Protect your most valuable
"Fambly" possessions.

"If the house burned down, the thing I would miss the most is the family photo album." This is a common fear of many people. And it does not take a fire or flood to destroy or damage them. Time or a three year old looking for a cool place to color will do just as bad! Your family photos are priceless and irreplaceable unlike the ugly 10 year old sofa in the living room.They are who you are and in many cases where you came from. Generations of history and memories. Today it is very easy to safeguard against a tragedy.

Digital archives are safe, easy
and relatively cheap.

Step one: Collect the photos that mean the most to you and bring them to a local source to have them scanned. Most towns and cities have a Kinko's, Office Max. Staples or similar store that will scan your precious photos for a very reasonable cost and put them on a flash drive, CD or DVD.

Another option if you have a decent digital camera i sto take photos of your photo prints! Be sure to light the prints evenly and avoid strong highlights and reflections.

Step two: Be selective. Although the service is really not expensive, scanning 7 shoe boxes of photos can be. So edit first and then bring them in.

Step three: Choose a resolution (sharpness) that is most practical. Ideally you want to have an image scanned at 300 dpi (dots per sq. inch), but these files will be quite large even in the universal .jpg condensed format. Typically they can be from 3 to 10 or more megabytes. They will not be very good for e-mailing unless you have a program such as Photoshop Elements TM that you can use to edit the photos. Very often 200 or 150 dpi is good enough. If in doubt ask for 300 dpi. You can always have them edited smaller, but you cannot make a low resolution photo better by increasing the resolution!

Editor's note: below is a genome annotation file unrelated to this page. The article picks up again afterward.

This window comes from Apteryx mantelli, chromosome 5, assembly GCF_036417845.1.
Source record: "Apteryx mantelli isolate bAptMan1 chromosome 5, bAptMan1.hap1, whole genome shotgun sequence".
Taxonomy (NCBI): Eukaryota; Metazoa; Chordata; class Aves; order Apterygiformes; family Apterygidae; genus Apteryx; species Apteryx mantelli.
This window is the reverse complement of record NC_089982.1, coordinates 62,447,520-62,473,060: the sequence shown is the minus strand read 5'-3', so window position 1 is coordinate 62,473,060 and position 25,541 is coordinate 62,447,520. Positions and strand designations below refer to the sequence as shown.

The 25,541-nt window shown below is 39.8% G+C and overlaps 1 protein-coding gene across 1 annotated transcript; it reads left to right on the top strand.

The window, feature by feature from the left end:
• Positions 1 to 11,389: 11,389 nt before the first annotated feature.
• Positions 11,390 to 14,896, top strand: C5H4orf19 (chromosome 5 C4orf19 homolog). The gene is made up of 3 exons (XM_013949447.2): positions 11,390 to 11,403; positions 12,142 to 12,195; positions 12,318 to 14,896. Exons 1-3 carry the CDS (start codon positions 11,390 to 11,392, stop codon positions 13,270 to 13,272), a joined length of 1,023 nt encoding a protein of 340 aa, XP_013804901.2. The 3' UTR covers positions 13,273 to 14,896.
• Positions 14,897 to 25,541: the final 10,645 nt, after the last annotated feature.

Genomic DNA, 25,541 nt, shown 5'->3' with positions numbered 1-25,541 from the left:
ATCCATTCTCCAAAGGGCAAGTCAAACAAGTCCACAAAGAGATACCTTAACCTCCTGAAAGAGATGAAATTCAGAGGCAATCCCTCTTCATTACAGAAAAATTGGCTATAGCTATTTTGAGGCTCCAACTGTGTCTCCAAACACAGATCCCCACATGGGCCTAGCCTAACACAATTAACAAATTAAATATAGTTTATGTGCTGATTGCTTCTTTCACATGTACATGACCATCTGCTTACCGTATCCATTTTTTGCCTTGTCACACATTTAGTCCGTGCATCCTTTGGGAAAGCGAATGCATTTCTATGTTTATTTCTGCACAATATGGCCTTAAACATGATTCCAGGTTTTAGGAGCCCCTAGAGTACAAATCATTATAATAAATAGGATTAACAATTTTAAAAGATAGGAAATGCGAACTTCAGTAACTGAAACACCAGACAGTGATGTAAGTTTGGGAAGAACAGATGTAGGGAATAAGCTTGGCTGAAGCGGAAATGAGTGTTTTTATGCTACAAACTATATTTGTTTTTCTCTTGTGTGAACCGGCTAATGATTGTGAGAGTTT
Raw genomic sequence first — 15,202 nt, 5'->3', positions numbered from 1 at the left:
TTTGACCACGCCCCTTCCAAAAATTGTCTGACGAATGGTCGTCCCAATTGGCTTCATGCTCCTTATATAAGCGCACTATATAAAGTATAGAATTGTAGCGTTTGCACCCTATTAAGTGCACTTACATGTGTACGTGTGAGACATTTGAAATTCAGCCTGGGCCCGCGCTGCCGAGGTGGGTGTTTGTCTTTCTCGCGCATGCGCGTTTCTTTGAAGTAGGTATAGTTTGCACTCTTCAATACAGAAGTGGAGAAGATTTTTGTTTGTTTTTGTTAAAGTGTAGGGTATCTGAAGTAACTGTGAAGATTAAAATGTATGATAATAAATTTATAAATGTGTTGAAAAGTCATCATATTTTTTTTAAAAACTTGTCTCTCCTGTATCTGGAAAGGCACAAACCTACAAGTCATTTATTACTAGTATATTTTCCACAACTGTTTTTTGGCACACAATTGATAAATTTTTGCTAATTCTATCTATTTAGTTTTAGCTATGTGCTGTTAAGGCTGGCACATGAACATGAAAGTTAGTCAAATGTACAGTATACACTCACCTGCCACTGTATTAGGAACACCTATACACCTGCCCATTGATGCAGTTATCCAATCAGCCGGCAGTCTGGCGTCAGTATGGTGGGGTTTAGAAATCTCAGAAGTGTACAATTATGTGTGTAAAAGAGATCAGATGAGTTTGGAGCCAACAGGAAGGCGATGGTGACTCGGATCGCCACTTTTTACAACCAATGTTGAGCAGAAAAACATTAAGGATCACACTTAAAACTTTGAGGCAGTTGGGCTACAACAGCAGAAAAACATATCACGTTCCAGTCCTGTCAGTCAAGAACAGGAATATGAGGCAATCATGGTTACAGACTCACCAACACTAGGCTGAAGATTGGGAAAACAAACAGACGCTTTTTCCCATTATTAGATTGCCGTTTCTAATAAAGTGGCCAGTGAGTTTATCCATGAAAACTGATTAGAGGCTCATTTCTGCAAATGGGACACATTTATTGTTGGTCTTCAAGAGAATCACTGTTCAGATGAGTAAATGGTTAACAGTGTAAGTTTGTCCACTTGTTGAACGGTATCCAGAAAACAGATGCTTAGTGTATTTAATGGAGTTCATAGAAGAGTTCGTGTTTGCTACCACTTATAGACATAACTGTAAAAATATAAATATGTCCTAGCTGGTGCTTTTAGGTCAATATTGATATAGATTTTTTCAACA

Step four: Choose a format. We recommend .jpg (jay-peg) because it is universally recognized by almost all photo editing programs and is compatible with both Mac and PC.

Step five: Make copies and keep at least one in a safe place. If the house burns down and takes you photos with it, it will do no good if your CD archives are in the same house! If you have a safe deposit box at the bank, a CD will fit there very easily. If you do not, then keep at least one off site at the office at work, or even Aunt Martha's house. Chances are unless you are very unlucky, both your house and Aunt Martha's will not be swept away in a flood or fire simultaneously!

If you have a CD burner on your computer, you can use the master to make additional copies or selectively load the images to you computer.

The easiest and least expensive way i sto simply put you photos on a USB flash drive (aka thumb drive)

It's as simple as that to keep a record of you entire family history going away in a heartbeat!

More valuable uses for you:

Everything on paper will fade or go bad over time, so having a digital scan of important family images will preserve their original quality. In addition, once a photo is digitized you can:

- Share one-of-a-kind photos such as that old print of great grandma with any member of the family. A good way to avoid arguing over who gets the photo of Uncle Charley.

-Bring them to a photo finish store to be printed or enlarged

-Put the low resolution versions on your computer for wallpaper or a screen saver.

- Have them retouched or restored.

- Add them to e-mails or web sites

- Have composite images created from groups of shots.

Same woman at age 23 and age 83. Note how the original photo from the 1960's has yellowed. Early color prints did this often!